The main objective of a Community Relations team is to build and maintain positive and sustainable relationships with key community stakeholders – whether they’re individuals, groups or organizations. Borealis makes this task easier by allowing them to:

  • Understand the affiliations of key community stakeholders involved in different associations.
  • Analyze the trends of emerging topics in the project’s geographic zones.
  • Access details of interactions with specific stakeholders, including written communications, face-to-face meetings, grievances received, issues raised and commitments made.

That’s just the beginning.

Media Relations

Media Relations teams are entrusted with controlling the messages surrounding a project. This includes anything the organization itself has to say about the project as well as what others are saying – whether it’s in a press release, a newspaper article or a social media post. Borealis makes this task easier by allowing these teams to:

  • Easily add press reviews to Borealis. The system’s AI tools automatically detect stakeholders mentioned to easily link those to the stakeholder profiles. The Relationship Manager can then be notified whenever one of his or her stakeholders is mentioned in the news.
  • Follow influencers on Twitter and automatically have their mentions of the project created as a communications in Borealis for reporting purposes – and easily add this information to the stakeholder’s profile in Borealis.
  • Categorize whether mentions about the project are positive or negative in order to detect trends according to topic, journalist, media group, etc.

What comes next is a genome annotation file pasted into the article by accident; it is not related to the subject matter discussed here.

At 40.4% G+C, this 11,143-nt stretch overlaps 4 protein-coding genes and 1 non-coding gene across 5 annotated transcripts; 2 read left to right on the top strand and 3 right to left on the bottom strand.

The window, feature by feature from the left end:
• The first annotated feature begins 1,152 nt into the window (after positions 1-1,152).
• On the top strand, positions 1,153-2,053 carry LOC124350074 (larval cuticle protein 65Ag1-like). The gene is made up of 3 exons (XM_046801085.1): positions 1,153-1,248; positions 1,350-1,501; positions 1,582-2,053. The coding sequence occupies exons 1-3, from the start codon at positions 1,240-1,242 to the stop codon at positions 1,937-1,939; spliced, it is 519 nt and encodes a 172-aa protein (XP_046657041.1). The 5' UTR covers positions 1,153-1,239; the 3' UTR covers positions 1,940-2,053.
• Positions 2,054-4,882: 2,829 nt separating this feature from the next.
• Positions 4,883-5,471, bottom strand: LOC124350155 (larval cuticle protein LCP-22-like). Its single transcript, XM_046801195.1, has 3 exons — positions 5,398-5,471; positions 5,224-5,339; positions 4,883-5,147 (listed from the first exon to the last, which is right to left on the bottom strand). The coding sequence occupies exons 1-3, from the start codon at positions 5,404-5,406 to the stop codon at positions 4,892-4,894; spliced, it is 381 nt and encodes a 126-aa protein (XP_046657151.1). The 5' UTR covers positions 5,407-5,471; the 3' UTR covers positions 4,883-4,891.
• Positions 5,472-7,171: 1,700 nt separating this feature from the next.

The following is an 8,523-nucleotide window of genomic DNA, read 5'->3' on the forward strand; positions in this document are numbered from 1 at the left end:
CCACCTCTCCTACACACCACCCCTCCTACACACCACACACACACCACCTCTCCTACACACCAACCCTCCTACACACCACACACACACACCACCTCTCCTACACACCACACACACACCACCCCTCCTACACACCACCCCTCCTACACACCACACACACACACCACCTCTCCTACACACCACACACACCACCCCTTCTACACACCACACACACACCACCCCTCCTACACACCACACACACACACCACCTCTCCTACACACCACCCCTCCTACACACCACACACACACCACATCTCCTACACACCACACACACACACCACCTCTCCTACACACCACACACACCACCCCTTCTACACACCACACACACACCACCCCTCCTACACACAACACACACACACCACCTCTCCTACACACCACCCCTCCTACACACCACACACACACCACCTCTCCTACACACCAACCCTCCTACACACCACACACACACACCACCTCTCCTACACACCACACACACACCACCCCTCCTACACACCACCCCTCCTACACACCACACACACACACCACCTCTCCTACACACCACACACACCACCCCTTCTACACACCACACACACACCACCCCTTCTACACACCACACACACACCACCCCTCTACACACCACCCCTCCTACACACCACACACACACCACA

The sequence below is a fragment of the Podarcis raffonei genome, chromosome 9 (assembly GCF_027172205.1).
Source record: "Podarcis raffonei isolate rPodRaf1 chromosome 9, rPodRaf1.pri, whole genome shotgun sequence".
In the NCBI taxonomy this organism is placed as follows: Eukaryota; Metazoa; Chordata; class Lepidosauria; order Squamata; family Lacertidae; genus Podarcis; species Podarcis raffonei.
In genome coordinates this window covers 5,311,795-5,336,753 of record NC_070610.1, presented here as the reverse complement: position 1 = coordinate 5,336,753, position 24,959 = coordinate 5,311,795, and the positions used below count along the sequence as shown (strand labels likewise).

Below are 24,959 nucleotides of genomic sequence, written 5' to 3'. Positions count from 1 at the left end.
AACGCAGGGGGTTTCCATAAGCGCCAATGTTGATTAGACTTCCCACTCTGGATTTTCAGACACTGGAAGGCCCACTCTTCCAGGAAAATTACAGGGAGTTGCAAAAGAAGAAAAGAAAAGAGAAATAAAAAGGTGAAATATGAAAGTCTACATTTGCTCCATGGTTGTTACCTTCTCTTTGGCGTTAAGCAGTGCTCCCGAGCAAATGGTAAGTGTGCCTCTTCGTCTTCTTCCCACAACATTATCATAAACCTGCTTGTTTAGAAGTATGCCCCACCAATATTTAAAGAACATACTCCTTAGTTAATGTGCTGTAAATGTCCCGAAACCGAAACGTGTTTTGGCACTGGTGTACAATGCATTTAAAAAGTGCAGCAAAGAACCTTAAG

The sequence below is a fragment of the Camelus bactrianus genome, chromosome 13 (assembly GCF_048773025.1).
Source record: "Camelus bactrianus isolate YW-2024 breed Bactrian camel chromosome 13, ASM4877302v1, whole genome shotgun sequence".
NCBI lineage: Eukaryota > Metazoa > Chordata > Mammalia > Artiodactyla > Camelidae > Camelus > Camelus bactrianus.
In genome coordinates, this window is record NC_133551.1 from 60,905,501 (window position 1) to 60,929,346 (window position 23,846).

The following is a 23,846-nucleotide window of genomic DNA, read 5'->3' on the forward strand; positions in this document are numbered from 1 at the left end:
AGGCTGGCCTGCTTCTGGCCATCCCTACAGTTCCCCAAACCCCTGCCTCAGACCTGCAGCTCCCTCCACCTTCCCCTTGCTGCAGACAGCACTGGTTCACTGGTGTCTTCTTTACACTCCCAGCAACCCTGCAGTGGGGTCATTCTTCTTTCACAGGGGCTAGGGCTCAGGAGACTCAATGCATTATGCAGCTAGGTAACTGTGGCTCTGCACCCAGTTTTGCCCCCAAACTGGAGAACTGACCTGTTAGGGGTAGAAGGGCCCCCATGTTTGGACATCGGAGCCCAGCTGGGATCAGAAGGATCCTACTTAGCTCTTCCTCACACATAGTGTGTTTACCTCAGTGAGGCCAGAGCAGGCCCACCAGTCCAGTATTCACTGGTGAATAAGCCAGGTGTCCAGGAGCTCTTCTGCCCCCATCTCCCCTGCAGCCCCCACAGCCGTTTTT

These are just two examples of how Borealis can improve media relations. 

Public Relations and Government Affairs

Public Relations and Government Affairs teams are responsible for clearing the legislative path for things like permits, access rights and more. This is done by carefully building productive relationships with elected and government officials and others who shape public policy. Borealis makes this task easier by allowing these teams to:

  • Connect stakeholder engagements or communications to geographical locations and assets, in addition to just individuals.
  • Create an institutional memory that outlives the tenure of elected officials, or even in-house team members.
  • Keep sensitive information hidden or on a need-to-know basis.
  • Use the Relationship network to better understand the complex interconnected relationships of key stakeholders and their influence on one another.

Land and Permits or Real Estate

Land and Permits teams handle the purchase and management of any real estate or access rights linked to an infrastructure project. Borealis makes this task easier by allowing them to:

  • Connect route and infrastructure maps to land parcels to identify land owners and visualize how they are impacted by the project.
  • See at a glance if a given landowner appears multiple times along a project’s planned route – including on routes spanning several municipalities – to detect priority stakeholders.
  • Know the details of ongoing discussions with each stakeholder, regardless of which team member was involved.

Why breaking down the silo mentality is so important in stakeholder management